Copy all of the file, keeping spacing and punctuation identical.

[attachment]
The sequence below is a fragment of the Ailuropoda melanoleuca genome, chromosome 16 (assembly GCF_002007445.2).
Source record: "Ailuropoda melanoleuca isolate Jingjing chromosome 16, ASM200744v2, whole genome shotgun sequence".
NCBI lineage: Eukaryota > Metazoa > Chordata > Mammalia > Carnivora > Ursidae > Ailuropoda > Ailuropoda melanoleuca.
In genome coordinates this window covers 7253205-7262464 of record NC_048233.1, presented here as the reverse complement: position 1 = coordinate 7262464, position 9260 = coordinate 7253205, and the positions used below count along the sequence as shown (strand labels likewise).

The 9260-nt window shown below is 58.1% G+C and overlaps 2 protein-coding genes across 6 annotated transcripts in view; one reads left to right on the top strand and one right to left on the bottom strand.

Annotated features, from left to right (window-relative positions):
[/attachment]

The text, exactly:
The sequence below is a fragment of the Ailuropoda melanoleuca genome, chromosome 16 (assembly GCF_002007445.2).
Source record: "Ailuropoda melanoleuca isolate Jingjing chromosome 16, ASM200744v2, whole genome shotgun sequence".
NCBI lineage: Eukaryota > Metazoa > Chordata > Mammalia > Carnivora > Ursidae > Ailuropoda > Ailuropoda melanoleuca.
In genome coordinates this window covers 7253205-7262464 of record NC_048233.1, presented here as the reverse complement: position 1 = coordinate 7262464, position 9260 = coordinate 7253205, and the positions used below count along the sequence as shown (strand labels likewise).

The 9260-nt window shown below is 58.1% G+C and overlaps 2 protein-coding genes across 6 annotated transcripts in view; one reads left to right on the top strand and one right to left on the bottom strand.

Annotated features, from left to right (window-relative positions):